Stories from 2003:

The judge who was betrayed by justice

Published December 2003.

Andrew Chubb devoted most of his working life to justice, first as a lawyer in the merchant navy, then as a barrister (he appeared, for example, at the Rosemary West murder trial) and finally as a crown court judge on the western circuit – nearly 30 years of service to this country’s system of civil and criminal justice. Then he died. And justice deserted him.

To be more precise: the police failed effectively to investigate his death; two forensic experts produced reports whose conclusions quite openly owed more to guesswork than to evidence; a pathologist conducted a post-mortem which came up with a cause of death which was not proven; a coroner returned a verdict which does not stand up to scrutiny; and so, the truth was lost – because the system failed on almost every front, even when it was required to investigate the possible murder of a judge.

Defects in the defence against terrorism

Published October 2003.

“Whatever damage we have done to Al Qaida, they continue to operate…. Whatever damage they are able to inflict, they will do so. We cannot be sure where or when they will strike. But we can be certain they will try.” David Blunkett, Home Secretary.

Success story

Published July 2003.

The police are changing sides. Where once they were the voice of conventional law enforcement, senior officers are now among its most outspoken critics, searching for alternatives among the cracks in the armoury of the criminal justice system.

Street Crime

Published July 2003.

In April last year (2002) Tony Blair launched a crusade against street crime. He personally chaired eight meetings of ministers and chief constables, which chose to spend £261 million on a concerted drive to arrest, try and convict street thieves in the ten forces where the problem was worst. Blair assigned a minister to each of the ten forces and made it their personal responsibility to deliver results and then declared publicly that they would crack the problem by September – only six months after the initiaitive started.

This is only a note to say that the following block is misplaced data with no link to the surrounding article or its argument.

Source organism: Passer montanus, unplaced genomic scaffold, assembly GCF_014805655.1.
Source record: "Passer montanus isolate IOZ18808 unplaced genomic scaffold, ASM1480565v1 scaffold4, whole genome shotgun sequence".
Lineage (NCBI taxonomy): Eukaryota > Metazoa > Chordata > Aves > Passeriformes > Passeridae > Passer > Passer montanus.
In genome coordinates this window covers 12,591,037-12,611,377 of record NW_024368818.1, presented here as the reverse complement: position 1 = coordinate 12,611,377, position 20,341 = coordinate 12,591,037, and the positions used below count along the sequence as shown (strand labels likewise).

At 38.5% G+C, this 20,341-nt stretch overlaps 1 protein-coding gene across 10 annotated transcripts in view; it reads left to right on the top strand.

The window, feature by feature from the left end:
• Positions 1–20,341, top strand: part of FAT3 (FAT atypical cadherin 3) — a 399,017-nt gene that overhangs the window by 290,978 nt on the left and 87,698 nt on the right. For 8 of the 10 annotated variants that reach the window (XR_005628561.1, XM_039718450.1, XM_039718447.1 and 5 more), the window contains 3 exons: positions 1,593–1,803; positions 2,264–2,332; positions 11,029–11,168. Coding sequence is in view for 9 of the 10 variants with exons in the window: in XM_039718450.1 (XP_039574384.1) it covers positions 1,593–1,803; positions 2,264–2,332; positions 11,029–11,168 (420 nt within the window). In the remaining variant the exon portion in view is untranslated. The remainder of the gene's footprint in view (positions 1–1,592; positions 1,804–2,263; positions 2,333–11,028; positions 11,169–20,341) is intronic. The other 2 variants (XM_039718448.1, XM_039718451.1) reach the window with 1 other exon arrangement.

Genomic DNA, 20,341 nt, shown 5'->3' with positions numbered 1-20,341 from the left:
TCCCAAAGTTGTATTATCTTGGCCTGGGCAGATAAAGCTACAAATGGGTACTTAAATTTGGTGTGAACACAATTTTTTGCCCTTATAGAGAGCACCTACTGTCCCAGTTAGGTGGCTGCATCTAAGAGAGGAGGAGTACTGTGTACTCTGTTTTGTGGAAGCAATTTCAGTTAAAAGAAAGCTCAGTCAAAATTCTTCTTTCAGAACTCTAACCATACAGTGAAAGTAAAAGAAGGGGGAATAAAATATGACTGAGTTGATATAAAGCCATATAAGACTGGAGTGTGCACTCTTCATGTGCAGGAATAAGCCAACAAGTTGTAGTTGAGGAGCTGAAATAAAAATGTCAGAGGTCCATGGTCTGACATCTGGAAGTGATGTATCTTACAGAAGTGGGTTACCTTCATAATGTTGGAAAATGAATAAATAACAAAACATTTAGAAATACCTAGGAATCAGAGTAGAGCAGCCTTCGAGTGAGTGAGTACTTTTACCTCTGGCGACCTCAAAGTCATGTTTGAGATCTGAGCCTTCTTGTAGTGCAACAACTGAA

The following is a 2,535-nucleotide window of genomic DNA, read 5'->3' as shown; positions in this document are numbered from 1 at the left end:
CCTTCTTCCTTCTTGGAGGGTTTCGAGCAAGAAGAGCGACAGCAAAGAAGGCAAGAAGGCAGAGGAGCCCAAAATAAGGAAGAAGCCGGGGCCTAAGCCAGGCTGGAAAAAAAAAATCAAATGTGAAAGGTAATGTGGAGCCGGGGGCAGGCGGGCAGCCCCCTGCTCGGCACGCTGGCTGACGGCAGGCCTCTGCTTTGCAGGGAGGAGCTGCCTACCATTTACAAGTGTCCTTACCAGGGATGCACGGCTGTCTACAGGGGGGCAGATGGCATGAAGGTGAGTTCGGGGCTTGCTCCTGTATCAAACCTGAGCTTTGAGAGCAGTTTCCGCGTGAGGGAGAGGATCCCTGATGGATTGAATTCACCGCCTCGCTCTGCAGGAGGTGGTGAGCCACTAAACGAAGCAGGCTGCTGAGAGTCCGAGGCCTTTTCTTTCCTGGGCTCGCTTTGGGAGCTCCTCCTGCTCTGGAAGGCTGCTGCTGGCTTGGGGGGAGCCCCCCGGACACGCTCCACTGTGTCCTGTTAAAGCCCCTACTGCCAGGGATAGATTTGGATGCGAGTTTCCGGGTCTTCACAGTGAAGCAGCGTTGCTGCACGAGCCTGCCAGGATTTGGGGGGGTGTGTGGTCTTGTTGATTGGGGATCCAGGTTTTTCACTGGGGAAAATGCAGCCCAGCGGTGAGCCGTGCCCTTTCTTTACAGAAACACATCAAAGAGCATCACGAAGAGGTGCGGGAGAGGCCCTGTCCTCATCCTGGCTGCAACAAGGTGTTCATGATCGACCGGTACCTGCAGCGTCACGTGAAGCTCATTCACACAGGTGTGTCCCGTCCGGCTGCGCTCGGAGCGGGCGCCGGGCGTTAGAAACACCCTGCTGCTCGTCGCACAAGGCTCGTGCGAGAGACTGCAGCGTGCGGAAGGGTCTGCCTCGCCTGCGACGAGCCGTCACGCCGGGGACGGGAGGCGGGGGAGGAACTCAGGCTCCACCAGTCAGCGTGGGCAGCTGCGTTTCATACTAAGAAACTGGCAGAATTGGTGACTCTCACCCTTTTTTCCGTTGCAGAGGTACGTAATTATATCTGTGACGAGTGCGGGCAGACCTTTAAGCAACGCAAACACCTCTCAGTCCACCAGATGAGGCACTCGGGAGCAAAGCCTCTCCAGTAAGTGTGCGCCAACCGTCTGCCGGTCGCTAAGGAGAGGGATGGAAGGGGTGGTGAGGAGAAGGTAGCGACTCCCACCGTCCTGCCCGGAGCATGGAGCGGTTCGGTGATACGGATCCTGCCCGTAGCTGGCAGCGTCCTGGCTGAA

Lies, damned lies and crime statistics

Published July 2003.

The trouble with crime is that it’s illegal. Which means it’s secret. Which means that all the king’s forces and all the king’s men and women at every level of every criminal justice agency in the country don’t really know what’s happening.

Political Policing – how central government has gate-crashed the independence of police

Published July 2003.

David Blunkett has not been getting on too well with his chief constables. Last autumn, for example, the Home Secretary unveiled his brand new National Policing Plan, which is to guide the 43 constabularies of England and Wales in all their efforts to deal with crime and disorder.

Fiddling the figures

Published July 2003.

Here is a safe bet: at some point in the future, there will be a major scandal in this country when police are exposed for submitting fictitious reports of their work; specifically, we will discover that they have been cheating in their recording of crime and cheating in their claims to be detecting it.

Killing crime reduction

Published July 2003.

There are a lot of chief constables who would happily strangle George Dixon. It’s not so much that the old BBC copper with his folksy winking ways makes any real officer look inadequate, nor even that he had the infuriating advantage of scriptwriters to deliver his perfect results. The real problem is that Dixon is cemented into the public imagination – and he’s not very good at his job.

System failure: How to lose the fight for law and order

Published June 2003.

Right there. That’s where they got the Yardie guy. He was in that pub, the Jolly Roger, over on the corner of All Hallows Road and, although it’s dark now and our van is racing, we can still catch a glimpse of the lamplit pavement where he lay with his blood pooling over the kerb and onto the tarmac street.

The plan to end all plans

Published June 2003.

The National Policing Plan runs to fifty six pages and requires all forty three police forces in England and Wales to produce three-year plans which incorporate ten Public Service Agreements with seventeen key performance indicators; four strategic priorities with ten core actions, seventeen local actions and nineteen more key peformance indicators; six performance domains with twenty one Best Value Performance Indicators; and three reform-priority areas with fifty one local planning points.

Back to top